RSK conducted a detailed process of literature review, stakeholder engagement, primarily with local authority staff in Scotland, and consultation with key technical experts with detailed knowledge of the issues.
The main objectives were to investigate similar past incidents in Scotland; what guidance is available on mine gas mitigation? and consideration of the eight building standards related recommendations in the Gorebridge IMT report.
Specific questions RSK were asked to consider included:
Is the current mine gas risk assessment process adequate?
Is the current risk assessment process fit for purpose particularly in terms of taking account for future potential changes?
Is there enough emphasis in the current mine gas risk assessment process on the potential for other interventions?
Are current mitigation processes sufficiently precautionary?
In determining the need for mitigation measures, is the current scope for interpretation of the guidance open to developers at present appropriate?
Would the simplest and most appropriately precautionary solution be to require mandatory gas risk mitigation measures in all new residential and similar developments in former coalfields?
Research also included looking at the scale of the problem and factors impacting gas generation and migration from old mine workings including the role of meteorological pressure and rising groundwater levels. The uncertainty of future climate scenarios adds to the drive for a more precautionary approach.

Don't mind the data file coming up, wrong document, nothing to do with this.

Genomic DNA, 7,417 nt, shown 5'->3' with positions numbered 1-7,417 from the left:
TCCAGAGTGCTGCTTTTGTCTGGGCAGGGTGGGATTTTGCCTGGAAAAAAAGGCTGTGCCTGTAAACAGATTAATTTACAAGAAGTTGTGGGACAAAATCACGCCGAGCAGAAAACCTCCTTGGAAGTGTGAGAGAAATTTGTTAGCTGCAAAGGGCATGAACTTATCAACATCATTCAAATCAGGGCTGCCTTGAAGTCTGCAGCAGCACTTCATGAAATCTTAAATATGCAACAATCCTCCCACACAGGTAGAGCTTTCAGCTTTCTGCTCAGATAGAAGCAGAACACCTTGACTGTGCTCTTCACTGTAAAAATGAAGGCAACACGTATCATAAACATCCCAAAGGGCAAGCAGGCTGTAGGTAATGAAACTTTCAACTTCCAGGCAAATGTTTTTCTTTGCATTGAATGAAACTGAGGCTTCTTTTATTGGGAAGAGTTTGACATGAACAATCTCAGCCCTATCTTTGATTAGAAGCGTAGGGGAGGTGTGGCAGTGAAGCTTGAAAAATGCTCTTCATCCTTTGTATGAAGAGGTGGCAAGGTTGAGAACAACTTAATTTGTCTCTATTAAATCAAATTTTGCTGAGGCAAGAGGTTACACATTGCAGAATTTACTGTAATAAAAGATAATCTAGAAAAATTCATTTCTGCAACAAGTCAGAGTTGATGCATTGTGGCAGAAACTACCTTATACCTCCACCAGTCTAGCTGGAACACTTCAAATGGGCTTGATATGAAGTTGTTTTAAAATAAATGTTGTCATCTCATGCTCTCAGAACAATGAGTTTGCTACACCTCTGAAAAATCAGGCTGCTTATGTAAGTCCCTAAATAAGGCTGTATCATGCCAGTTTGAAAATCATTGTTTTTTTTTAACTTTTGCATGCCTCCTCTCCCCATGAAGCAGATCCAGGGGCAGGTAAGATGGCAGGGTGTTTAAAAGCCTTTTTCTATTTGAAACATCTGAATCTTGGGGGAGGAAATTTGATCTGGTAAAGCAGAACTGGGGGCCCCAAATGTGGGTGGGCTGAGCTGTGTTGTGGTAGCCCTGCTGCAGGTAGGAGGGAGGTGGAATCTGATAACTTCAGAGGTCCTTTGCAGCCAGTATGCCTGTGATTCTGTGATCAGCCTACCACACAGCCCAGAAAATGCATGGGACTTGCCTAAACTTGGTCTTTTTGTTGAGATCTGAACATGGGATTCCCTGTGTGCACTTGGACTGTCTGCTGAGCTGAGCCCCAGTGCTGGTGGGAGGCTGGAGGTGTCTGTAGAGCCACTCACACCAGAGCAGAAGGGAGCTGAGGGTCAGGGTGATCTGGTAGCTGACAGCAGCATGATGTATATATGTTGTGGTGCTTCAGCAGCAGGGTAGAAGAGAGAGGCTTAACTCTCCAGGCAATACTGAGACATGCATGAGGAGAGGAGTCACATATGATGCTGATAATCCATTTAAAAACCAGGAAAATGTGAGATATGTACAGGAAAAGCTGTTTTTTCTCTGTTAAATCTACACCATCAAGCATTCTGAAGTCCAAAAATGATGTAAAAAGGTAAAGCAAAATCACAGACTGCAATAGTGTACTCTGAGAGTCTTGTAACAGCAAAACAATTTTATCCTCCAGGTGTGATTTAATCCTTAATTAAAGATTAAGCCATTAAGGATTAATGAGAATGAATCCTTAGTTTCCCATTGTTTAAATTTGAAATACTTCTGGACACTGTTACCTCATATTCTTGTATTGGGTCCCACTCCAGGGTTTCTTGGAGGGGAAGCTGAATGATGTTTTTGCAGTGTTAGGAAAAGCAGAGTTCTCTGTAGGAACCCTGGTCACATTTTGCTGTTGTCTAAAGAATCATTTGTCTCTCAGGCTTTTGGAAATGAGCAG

Key standards and guidance were also looked at including BS 8576:2013, BS 8485:2015+A1:2019, CIRIA C735, Local Authority Guide to Ground Gas, and CL:AIRE technical bulletins, e.g. RB17, TB17-18.
In breakout groups three issues covered: Lessons from the IMT Report and how they might influence a more precautionary approach to public health issues? Energy efficiency factors and construction techniques – are they a factor? Risk assessment processes – are they robust?
In terms of the expert consultation ten experts were selected covering: ground gas risk assessment, mitigation design, installation and verification, and air tightness.
They were asked to answer questions on: an assessment of the effectiveness and limitations of the current mine gas risk assessment and mitigation design process and identification of any possible improvements; the effect of different residential construction techniques on mine gas migration; and any suitable mitigation measures that could be implemented for existing properties found to be affected by mine gas, as opposed to demolition of the properties.
In terms of the adequacy of mine gas risk assessment process they concluded that standards and guidance based on CSM and lines of evidence approaches are robust for ground gas. Supplementary guidance would be valuable specifically to cover mine gas related issues. But longer-term changes and the impact of cumulative developments are not well covered.